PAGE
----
Numerous reports in the last year have documented how Russian bots manipulated social media during the 2016 presidential campaign.
A new journal article in Strategic Studies Quarterly reveals that the Russian bots had another target in the fall of 2015: students at the University of Missouri at Columbia. The bots created false impressions about some threats against black students and faculty members at the university, which resulted in some campus leaders calling for people to stay home and many students to say that they were terrified. The false reports also contributed to a negative image of the university — particularly with regard to its support for minority students — that the university continues to fight.
Complicating the situation is that racial tensions were quite real at Mizzou that fall, and real threats did exist. But the article documents how the false reports contributed to considerable fear on campus. In fact, the Russian bots avoided detection in part because the hashtag #PrayforMizzou was used by real people who were at the university or were concerned about it, as well as by those forwarding the bot-created tweets.
Missouri was among a number of campuses where verified racial incidents and histories of poor race relations exploded in the fall of 2015. The events at the University of Missouri drew widespread attention, in part because members of the football team backed protesting students. Racial threats escalated after the University of Missouri System’s president, the target of some of the protests, resigned. And an arrest quickly followed a real threat against black people on campus.
But the arrest didn’t calm the campus, in part because of news reports. One of the reports that was quickly picked up and circulated widely came from Russian bots, the journal article says, and Missouri officials now believe this is what happened: tweets from this bot said that local police officers were marching with Klan members on or near campus. The tweet said that the supposed author’s younger brother had been beaten up by police officers, and the tweet was accompanied by a photo of a black boy who looked as if he had just been beaten up. People immediately started retweeting the tweet, using the #PrayforMizzou hashtag.
The author of the journal article is Lieutenant Colonel Jarred Prier of the United States Air Force.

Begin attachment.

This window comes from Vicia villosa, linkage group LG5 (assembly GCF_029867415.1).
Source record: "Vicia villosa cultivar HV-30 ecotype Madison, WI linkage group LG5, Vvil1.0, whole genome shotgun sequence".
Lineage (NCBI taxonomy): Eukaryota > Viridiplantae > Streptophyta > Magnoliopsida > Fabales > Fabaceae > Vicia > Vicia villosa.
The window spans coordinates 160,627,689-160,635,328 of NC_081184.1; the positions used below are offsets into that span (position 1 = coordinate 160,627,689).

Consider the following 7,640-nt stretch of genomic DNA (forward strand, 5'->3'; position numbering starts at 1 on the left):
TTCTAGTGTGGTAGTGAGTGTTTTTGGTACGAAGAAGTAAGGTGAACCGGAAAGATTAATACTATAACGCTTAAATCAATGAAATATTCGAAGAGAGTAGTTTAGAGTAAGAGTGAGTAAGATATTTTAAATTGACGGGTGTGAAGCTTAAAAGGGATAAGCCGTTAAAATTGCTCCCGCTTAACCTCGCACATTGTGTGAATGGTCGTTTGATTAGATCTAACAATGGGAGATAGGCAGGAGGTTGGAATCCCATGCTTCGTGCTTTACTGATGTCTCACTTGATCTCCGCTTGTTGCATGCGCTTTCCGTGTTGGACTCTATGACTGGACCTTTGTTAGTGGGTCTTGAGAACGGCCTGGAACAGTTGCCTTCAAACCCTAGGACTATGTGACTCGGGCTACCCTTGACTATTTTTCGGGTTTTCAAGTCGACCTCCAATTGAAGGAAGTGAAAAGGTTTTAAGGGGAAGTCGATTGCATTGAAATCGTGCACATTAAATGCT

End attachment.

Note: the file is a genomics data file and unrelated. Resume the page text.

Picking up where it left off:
Prier writes that there was plenty of evidence — for those looking — that the tweets that spread were false. He cites the tweeting and retweeting patterns, consistent with other Russian bot efforts. “The plot was smoothly executed and evaded the algorithms Twitter designed to catch bot tweeting, mainly because the Mizzou hashtag was being used outside of that attack,” he writes. “The narrative was set as the trend was hijacked, and the hoax was underway.”
Had anyone done a search of Google images for “bruised black child,” the image that was included in the false tweet would have come up — an image showing a child who had been beaten up by police, but a year prior in Ohio.
Officials at the University of Missouri at the time repeatedly appealed for calm and stressed that they could not confirm some of the reports coming in. But this took place at a time when many black leaders on campus and in the state were not feeling trust in the university.
Christian Basi, director of the news bureau at the university, said in an interview Wednesday that the journal article (which also discusses the spread of other false reports on social media) was consistent with what university officials believe happened.
“This certainly helped explain the origin of some of the ‘news’ that we were trying to combat,” he said. The university suffered a decline in applications after the protests but has seen numbers rebound this year.
Still, he said, “we still get people calling” and asking about the false reports.
With reports of Russian bot activity in the United States continuing, what should colleges do if they fear they may be in a situation such as the one Mizzou experienced in 2015?
Basi offered two pieces of advice. One is to establish and publicize — in advance of any situation developing — the social media channels, websites and so forth where people can get information about safety threats and security.
The second piece of advice focuses on speed. “The faster you can get out with an official correction, the better off you will be.”